- I also brought a big bag of almonds and two boxes of Perfect Bars — those are great snack back-ups when I just want something clean and healthy without eating in a restaurant.
- I take yoga classes at Yoga Barn and Radiantly Alive; classes are ~$10 each but cheaper if you do a class pack
- I took a half-day cooking class and market tour at Casa Luna (thanks mom!!) for $32
- The Nahko concert I attended had a $15 cover charge
- Attending talks, events, and meditation talks at a nearby gallery-theatre costs ~$8 each time
- Massage (and facials): this is where it gets unreal . . . one hour is typically ~$12-$15!
- The co-working space here, Hubud, charges monthly at around ~$50. They have great people, great amenities, coffee, a cafe, and boast the second-fastest internet on the island, second only to the government!
- On a related note, I’ve been doing a few coaching calls each day via Skype — you can either call Skype-to-Skype for free, or pay a small amount (¢1/min) for Skype Credit to call someone’s phone directly, which is what I use to call family.
- You can also hire a driver for the entire day to take you touring to the volcano, coffee plantation, and temples for ~$30
- I’m a bit of a boring traveler (being a routine-lover and all) so I don’t do as many excursion-type activities . . . most people here rent scooters or motorbikes ($50 for the month) and go all over the place!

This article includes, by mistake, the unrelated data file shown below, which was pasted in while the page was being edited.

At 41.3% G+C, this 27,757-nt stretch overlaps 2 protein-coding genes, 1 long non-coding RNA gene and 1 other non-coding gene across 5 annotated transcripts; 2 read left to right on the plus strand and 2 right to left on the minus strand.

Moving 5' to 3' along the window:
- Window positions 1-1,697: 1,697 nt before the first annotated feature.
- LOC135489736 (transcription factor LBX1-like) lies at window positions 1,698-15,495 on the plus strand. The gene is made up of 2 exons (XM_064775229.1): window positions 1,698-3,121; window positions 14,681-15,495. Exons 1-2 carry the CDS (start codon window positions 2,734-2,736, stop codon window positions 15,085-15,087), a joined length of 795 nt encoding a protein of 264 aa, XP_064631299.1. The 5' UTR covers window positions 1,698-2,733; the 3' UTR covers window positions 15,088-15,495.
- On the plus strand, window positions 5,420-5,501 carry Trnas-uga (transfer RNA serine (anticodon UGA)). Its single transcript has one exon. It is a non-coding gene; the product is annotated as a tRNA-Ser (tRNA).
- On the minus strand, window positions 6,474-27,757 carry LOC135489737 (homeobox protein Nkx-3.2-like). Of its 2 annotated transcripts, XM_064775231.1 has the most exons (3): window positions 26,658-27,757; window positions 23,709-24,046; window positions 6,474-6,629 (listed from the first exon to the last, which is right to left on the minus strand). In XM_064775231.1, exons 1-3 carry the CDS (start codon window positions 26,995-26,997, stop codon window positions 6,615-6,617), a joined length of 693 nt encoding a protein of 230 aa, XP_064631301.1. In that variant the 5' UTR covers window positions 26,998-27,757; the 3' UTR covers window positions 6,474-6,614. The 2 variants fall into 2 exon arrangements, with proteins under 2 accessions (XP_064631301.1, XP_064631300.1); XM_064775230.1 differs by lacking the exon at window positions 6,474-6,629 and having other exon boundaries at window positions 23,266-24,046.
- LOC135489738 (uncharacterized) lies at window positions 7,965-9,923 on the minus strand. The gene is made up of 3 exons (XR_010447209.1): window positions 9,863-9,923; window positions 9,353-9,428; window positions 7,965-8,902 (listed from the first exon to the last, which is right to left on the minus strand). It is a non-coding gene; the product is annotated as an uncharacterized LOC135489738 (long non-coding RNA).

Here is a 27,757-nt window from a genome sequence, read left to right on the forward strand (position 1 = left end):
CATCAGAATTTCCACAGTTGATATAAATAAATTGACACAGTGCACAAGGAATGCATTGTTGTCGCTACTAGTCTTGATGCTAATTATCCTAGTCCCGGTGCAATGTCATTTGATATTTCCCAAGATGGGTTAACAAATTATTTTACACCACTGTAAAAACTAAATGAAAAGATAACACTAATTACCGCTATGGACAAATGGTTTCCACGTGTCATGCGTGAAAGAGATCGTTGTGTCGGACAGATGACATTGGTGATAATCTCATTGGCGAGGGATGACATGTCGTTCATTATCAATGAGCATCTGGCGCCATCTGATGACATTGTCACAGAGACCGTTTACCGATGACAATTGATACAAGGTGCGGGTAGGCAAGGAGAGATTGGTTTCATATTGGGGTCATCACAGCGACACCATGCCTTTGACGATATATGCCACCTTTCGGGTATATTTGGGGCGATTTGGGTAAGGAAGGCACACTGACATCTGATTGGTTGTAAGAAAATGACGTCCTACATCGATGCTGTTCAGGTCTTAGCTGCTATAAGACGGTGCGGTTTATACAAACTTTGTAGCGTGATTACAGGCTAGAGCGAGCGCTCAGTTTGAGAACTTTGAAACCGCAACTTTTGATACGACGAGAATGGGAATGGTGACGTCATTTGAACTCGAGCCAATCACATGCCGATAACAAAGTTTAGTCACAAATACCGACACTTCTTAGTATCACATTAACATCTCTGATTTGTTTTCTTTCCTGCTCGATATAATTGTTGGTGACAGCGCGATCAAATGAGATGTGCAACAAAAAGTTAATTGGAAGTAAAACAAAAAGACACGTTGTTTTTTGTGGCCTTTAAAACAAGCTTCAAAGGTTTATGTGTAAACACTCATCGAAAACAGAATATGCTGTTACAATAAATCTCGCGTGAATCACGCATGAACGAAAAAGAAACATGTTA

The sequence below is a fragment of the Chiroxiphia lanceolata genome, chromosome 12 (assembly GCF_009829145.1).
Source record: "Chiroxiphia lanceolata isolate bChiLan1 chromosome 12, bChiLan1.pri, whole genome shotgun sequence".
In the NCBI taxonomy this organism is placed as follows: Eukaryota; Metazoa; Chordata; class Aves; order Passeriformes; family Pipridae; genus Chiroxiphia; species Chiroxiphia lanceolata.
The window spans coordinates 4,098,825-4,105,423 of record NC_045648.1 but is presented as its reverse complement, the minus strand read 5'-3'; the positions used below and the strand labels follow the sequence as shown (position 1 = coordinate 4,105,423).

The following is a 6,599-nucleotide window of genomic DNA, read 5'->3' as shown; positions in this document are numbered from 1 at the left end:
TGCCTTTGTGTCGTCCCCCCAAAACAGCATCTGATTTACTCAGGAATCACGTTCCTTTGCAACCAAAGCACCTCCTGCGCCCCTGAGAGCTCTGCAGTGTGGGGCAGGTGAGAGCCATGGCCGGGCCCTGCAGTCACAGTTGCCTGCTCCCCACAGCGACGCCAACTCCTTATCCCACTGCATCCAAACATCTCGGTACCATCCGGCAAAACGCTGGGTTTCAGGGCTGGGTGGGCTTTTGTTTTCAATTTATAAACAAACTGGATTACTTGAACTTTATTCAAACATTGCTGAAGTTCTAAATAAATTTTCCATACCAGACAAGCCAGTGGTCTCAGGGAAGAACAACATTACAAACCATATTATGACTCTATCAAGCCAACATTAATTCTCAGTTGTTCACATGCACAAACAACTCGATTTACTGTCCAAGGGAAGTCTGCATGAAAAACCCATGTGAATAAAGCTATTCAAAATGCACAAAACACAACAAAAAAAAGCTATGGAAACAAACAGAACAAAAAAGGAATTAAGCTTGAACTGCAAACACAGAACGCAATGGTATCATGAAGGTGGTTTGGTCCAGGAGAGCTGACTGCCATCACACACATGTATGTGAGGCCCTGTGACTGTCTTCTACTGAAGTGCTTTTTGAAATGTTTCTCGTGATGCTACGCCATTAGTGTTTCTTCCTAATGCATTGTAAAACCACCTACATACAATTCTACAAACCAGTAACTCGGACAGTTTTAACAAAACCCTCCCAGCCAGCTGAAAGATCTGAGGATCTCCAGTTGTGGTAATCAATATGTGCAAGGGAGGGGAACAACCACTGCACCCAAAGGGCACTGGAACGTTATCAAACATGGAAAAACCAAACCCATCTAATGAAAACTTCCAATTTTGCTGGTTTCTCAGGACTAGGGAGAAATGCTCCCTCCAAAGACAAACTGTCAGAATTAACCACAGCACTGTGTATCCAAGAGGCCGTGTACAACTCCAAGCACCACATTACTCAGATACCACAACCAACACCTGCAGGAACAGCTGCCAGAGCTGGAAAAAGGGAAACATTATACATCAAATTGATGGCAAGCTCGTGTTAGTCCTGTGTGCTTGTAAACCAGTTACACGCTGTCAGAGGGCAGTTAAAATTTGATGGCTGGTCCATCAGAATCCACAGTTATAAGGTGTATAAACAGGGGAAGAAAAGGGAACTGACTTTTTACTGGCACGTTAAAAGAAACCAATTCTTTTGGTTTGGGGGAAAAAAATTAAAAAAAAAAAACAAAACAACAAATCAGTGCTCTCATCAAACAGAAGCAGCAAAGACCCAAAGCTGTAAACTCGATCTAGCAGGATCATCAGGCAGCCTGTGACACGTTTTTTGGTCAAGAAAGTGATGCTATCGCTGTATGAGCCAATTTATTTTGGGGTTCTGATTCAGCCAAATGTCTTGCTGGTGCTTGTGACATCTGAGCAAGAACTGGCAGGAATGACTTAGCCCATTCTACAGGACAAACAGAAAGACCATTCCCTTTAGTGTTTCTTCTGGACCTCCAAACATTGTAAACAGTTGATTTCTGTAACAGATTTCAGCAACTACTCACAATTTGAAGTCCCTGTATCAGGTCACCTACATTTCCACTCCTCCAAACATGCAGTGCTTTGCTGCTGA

For specific hotels, restaurants, and attractions, check out the Google Doc for Bali and Chiang Mai Thailand that Elisa and I set-up a few years ago based also on recommendations from many others.
Making it Happen
Once you figure out how to manage the flight costs, you can live very comfortably here for ~$50/day (including room and board), and this is not even the cheapest city in Southeast Asia by a long shot! That’s ~$1,500 for the month. A stretch, but nothing you can’t save up for little-by-little.
The Time Factor
Of course, the major issue I haven’t addressed in this post is taking the time off. My strong feeling is that a trip like this benefits from at least two weeks, ideally three or four. Even if you’re working full-time, many people have earned at least 2–3 weeks of vacation time. How it unfolded for me:
- The first week I spent skidding in on blinking “red battery” from a year of hard work in the lovable chaotic jungle of New York City
- By the second week I was starting to feel human and restored again, but by no means ready to leave
- By week 3 I was in a groove with creative ideas flowing fast and furious
- By week 4 (the home stretch), I feel fully recharged and grateful to have had time to settle in before gearing up to return after my trip to Singapore
Now for the most important question: where do you want to travel next?
When? And for how long? Whatever it is, write it down and start crunching some numbers . . . you might find out it is not as intimidating or impossible as you might think.